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FDA approves first treatment for patients with Liver Scarring due to Fatty Liver Disease

WASHINGTON, USA – The US Food and Drug Administration approved Rezdiffra (resmetirom) for the treatment of adults with noncirrhotic non-alcoholic steatohepatitis (NASH) with moderate to advanced liver scarring (fibrosis), to be used along with diet and exercise.

“Previously, patients with NASH who also have notable liver scarring did not have a medication that could directly address their liver damage,” said Nikolay Nikolov, M.D., acting director of the Office of Immunology and Inflammation in the FDA’s Center for Drug Evaluation and Research. “Today’s approval of Rezdiffra will, for the first time, provide a treatment option for these patients, in addition to diet and exercise.”

NASH is a result of the progression of nonalcoholic fatty liver disease where liver inflammation, over time, can lead to liver scarring and liver dysfunction. NASH is often associated with other health problems such as high blood pressure and type 2 diabetes. By at least one estimate, approximately 6-8 million people in the US have NASH with moderate to advanced liver scarring, with that number expected to increase. Rezdiffra is a partial activator of a thyroid hormone receptor; activation of this receptor by Rezdiffra in the liver reduces liver fat accumulation.

The safety and efficacy of Rezdiffra was evaluated based on an analysis of a surrogate endpoint at month 12 in a 54-month, randomized, double-blind placebo-controlled trial. The surrogate endpoint measured the extent of liver inflammation and scarring.

The sponsor is required to conduct a post-approval study to verify and describe Rezdiffra’s clinical benefit, which will be done through completing the same 54-month study, which is still ongoing. To enroll in the trial, patients needed to have a liver biopsy showing inflammation due to NASH with moderate or advanced liver scarring. In the trial, 888 subjects were randomly assigned to receive one of the following: placebo (294 subjects); 80 milligrams of Rezdiffra (298 subjects); or 100 milligrams of Rezdiffra (296 subjects); once daily, in addition to standard care for NASH, which includes counseling for healthy diet and exercise.

At 12 months, liver biopsies showed that a greater proportion of subjects who were treated with Rezdiffra achieved NASH resolution or an improvement in liver scarring as compared with those who received the placebo. A total of 26 to 27 percent of subjects who received 80 milligrams of Rezdiffra and 24 to 36 percent of subjects who received 100 milligrams of Rezdiffra experienced NASH resolution and no worsening of liver scarring, compared to 9 to 13 percent of those who received placebo and counseling on diet and exercise.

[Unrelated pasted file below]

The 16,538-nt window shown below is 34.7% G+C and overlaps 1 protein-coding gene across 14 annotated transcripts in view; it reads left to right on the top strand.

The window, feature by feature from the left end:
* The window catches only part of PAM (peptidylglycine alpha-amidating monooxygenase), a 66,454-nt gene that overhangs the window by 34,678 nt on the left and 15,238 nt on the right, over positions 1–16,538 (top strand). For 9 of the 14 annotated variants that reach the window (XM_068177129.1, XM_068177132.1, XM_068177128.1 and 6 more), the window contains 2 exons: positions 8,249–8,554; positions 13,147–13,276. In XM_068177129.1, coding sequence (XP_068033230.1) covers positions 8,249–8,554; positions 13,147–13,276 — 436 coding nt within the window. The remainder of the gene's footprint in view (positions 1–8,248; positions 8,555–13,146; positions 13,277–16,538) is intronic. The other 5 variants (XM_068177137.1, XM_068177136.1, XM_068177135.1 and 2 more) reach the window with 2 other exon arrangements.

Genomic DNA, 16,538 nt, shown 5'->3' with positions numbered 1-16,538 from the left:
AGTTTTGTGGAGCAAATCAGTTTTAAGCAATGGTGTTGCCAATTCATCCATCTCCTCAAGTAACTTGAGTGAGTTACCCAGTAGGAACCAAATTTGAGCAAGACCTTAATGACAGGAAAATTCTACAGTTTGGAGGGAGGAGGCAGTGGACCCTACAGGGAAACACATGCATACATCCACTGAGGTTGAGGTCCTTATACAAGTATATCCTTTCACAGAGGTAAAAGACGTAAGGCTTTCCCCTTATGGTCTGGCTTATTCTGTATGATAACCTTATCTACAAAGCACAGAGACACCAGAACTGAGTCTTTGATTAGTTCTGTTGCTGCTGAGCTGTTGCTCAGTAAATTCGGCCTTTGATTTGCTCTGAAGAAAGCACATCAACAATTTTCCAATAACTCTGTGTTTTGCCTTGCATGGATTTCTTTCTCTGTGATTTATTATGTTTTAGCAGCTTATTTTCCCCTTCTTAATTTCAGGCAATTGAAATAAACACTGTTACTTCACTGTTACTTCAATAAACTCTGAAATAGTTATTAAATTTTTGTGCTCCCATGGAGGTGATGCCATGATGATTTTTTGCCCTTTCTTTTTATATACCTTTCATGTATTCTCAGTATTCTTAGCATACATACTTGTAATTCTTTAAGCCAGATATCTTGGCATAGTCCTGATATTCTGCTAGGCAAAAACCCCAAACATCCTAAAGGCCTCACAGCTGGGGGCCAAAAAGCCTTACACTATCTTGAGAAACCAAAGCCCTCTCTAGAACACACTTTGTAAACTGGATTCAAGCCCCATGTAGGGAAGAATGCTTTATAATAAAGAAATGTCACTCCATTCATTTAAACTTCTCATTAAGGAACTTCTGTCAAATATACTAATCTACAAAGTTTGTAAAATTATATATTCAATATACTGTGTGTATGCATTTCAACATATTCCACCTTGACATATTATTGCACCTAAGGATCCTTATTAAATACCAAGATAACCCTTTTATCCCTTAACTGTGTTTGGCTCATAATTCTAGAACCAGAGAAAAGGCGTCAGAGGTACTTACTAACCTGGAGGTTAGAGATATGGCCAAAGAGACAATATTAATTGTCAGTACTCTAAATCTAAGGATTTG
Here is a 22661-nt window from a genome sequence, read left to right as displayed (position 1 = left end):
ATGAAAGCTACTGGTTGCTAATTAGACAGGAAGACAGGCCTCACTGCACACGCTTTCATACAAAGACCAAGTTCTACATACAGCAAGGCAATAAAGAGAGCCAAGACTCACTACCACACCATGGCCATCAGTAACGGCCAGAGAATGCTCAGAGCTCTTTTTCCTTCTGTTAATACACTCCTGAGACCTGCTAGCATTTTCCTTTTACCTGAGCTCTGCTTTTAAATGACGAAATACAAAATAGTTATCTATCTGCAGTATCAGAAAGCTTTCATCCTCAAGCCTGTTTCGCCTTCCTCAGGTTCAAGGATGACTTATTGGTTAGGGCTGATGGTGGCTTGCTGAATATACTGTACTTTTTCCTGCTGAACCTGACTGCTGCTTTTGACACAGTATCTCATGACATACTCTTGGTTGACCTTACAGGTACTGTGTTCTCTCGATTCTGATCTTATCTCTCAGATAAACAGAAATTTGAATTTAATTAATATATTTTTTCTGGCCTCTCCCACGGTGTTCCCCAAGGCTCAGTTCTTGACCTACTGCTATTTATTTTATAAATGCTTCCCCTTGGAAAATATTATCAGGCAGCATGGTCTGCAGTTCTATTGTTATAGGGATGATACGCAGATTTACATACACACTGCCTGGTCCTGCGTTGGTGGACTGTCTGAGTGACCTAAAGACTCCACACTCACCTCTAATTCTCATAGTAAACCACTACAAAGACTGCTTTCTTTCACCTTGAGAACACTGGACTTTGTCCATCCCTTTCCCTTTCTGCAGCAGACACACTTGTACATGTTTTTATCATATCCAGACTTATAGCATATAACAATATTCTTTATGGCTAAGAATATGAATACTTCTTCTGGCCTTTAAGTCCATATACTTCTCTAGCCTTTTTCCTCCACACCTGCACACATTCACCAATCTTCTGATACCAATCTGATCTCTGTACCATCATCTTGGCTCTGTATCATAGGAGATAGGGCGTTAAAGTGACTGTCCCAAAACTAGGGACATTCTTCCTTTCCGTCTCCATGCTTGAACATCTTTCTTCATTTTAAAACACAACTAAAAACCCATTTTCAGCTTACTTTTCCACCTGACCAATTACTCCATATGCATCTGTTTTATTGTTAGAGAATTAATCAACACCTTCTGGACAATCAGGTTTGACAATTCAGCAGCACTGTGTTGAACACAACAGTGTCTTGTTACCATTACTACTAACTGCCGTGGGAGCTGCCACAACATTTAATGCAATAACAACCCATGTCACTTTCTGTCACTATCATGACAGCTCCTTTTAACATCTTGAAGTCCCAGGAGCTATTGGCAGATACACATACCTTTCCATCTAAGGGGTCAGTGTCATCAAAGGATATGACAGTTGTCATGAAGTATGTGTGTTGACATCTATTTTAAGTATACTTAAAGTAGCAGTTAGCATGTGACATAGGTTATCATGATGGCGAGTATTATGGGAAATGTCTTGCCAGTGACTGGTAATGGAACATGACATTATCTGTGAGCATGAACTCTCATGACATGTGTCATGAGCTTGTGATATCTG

The range of responses reflects different pathologists’ readings. In addition, a total of 23 percent of subjects who received 80 milligrams of Rezdiffra and 24 to 28 percent of subjects who received 100 milligrams of Rezdiffra experienced an improvement in liver scarring and no worsening of NASH, compared to 13 to 15 percent of those who received placebo, depending on each pathologist’s readings. Demonstration of these changes in a proportion of patients after just one year of treatment is notable, as the disease typically progresses slowly with a majority of patients taking years or even decades to show progression.

The most common side effects of Rezdiffra included diarrhea and nausea. Rezdiffra comes with certain warnings and precautions, such as drug-induced liver toxicity and gallbladder-related side effects.

Use of Rezdiffra should be avoided in patients with decompensated cirrhosis. Patients should stop using Rezdiffra if they develop signs or symptoms of worsening liver function while on Rezdiffra treatment.

Using Rezdiffra at the same time as certain other drugs, in particular statins for lowering cholesterol, may result in potentially significant drug interactions. Health care providers should refer to the full prescribing information for additional information on these potentially significant drug interactions with Rezdiffra, recommended dosage and administration modifications.

The FDA approved Rezdiffra under the accelerated approval pathway, which allows for earlier approval of drugs that treat serious conditions and address an unmet medical need, based on a surrogate or intermediate clinical endpoint that is reasonably likely to predict clinical benefit. The required aforementioned 54-month study, which is ongoing, will assess clinical benefit after 54 months of Rezdiffra treatment.

Rezdiffra received Breakthrough Therapy, fast track and priority review designations for this indication. The FDA granted the approval of Rezdiffra to Madrigal Pharmaceuticals.



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